An art genre that has been virtually invisible for decades is Combat Art or War Art -- there's no definitive name for it. In the broadest sense, it can be any art where war is the subject. But for the purposes of this post, I'll narrow things down so that it means works by artists sent into war zones by military organizations for the purpose of recording events they encounter. For background, check out the links here, here and here.
Why combat art? The first link noted above offers a justification by Brigadier General Robert L. Denig, Director of Public Relations for the United States Marine Corps about the time America entered World War 2:
The combat photographer must snap his picture of an action as it happens. If he is busy taking part in the action, as he so often is; if it happens so fast he is unable to adjust his camera in time; if conditions are not good, the action is never recorded- and the picture is never made.
The artist, on the other hand, with his photographic eye, can take part in the action, and then paint any moment of it from memory at his leisure.
The painter can provide his own lighting; he can give a picture any degree of intensity he desires. He can reconstruct a scene from whatever angle he considers most dramatic, centering attention wherever he wishes.
I disagree, for the most part.
The most famous war paintings created before 1850 tended to be done by artists who were seldom witnesses to the events depicted. By mid-19th century, photography had been invented and improved to the point where cameras could be brought to scenes of battles (siege sites, aftermaths of combat), but were too cumbersome to record combat itself. This remained the case up to the time of the Great War. For example, the turn of the century Boer and Spanish-American wars were mostly recorded by sketch artists hired by newspapers and other publications. The Great War marks a transition where photographers and sketch artists coexisted. And by the time of World War 2, photography became the best means of recording warfare visually.
My disagreement with General Denig? I base it on the combat art I've encountered over the years. Nearly all the on-the-spot sort of work is no better than contemporary photography. Most often, the scenes were not actually combat -- instead, they showed the often dull daily life in the military. Furthermore, in my judgment, the really fine depictions of combat from, say, 1940 on have been done after the fact, often by artists who were not on the scene. No change, really, from pre-1850 times.
Although I'm sure I missed a really outstanding example or two, below are examples of Combat Art I found on the Web to document my case:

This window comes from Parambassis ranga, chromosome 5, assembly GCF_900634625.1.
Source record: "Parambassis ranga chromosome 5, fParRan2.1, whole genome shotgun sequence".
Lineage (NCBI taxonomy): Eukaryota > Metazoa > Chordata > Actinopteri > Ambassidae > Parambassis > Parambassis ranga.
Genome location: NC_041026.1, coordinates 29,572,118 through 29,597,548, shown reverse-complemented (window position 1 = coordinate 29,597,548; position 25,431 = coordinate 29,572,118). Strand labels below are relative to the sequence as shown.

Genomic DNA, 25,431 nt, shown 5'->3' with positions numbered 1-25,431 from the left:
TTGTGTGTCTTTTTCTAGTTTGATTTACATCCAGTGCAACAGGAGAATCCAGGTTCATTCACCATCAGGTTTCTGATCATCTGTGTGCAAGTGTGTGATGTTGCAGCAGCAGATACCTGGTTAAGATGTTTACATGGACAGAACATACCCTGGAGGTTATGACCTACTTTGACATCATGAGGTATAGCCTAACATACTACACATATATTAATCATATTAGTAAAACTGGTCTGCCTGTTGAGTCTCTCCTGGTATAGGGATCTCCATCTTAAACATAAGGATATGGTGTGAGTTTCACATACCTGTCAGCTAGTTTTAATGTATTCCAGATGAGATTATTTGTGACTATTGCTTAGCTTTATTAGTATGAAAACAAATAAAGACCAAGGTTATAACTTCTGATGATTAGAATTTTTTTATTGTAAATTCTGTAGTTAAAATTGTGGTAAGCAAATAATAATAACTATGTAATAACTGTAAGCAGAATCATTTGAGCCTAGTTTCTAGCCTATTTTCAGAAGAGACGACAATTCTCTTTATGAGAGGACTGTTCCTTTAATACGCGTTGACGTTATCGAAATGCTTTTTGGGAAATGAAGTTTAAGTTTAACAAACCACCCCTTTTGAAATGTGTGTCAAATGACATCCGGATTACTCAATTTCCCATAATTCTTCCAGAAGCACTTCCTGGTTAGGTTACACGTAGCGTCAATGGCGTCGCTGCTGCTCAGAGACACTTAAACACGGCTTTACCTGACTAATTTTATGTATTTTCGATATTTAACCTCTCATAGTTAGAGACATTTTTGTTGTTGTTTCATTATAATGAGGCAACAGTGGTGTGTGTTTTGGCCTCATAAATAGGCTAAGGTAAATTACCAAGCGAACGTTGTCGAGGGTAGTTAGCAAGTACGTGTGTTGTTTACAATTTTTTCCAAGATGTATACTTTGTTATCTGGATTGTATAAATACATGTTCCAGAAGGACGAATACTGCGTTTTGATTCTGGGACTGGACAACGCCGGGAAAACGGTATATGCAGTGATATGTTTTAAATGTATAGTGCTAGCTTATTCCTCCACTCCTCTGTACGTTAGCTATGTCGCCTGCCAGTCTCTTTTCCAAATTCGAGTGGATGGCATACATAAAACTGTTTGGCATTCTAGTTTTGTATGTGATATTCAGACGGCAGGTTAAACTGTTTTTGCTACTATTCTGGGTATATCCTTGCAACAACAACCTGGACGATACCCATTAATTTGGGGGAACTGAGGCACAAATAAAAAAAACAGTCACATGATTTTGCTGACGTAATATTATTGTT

This is perhaps Nevinson's best-known painting. It abstracts what he possibly viewed in more ways than one.
Orpen was a top portrait painter who went to France to depict the Great War. Unfortunately, he totally botched the image of the British "tin plate" helmet; see below for a more accurate treatment.
Although famed illustrator Dunn was in France for the war, I doubt he captured this image on the spot even in sketch form; if this was real combat he stood a good chance of being killed in such a setting and viewpoint.
This mural can be seen at the Imperial War Museum in London. Sargent witnessed this behind-the-trenches event and worked it into the painting, adding details to a quick sketch to make an interesting composition.
Barclay was a successful illustrator in the 1920s and 30s who entered the U.S. Navy as a commissioned officer and war artist. The ships in the background of this painting are not realistically portrayed and the perspective is off. Some of Barclay's painting were used in Navy recruiting posters. Unfortunately, he payed a high price, being lost when his ship was sunk in the Pacific.
Raymond was yet another famous artist before he joined the Marines. Although he did some commercial illustration, he was best known for his comic strips Secret Agent X-9, Jungle Jim and -- especially -- Flash Gordon. The non-combat scene shown here is typical of World War 2 combat art.
This Brodie scene, like much WW2 combat art, could just as easily been photographed.
Yet another case where the artist probably would have been killed if he actually was in the position suggested by his painting. The marines shown are clearly part of the initial attack wave. Draper would have to have been in a Japanese slit trench or bunker to capture this in person.
Here is a sad example of both modernist sensibility and likely absence from the fight shown.
This depicts an event from the Franco-Prussian war. De Neuville was not there. But nevertheless, it is probably the best combat scene in the set of images above.
To summarize, in the era beginning with the development of the compact Leica camera, just about anything a combat artist might have captured directly, a photographer could have done an equally good or better job of recording the event. War paintings of superior artistic quality seem to be generally done much later by men who were not on the scene (though they might have been exposed to war or military life otherwise).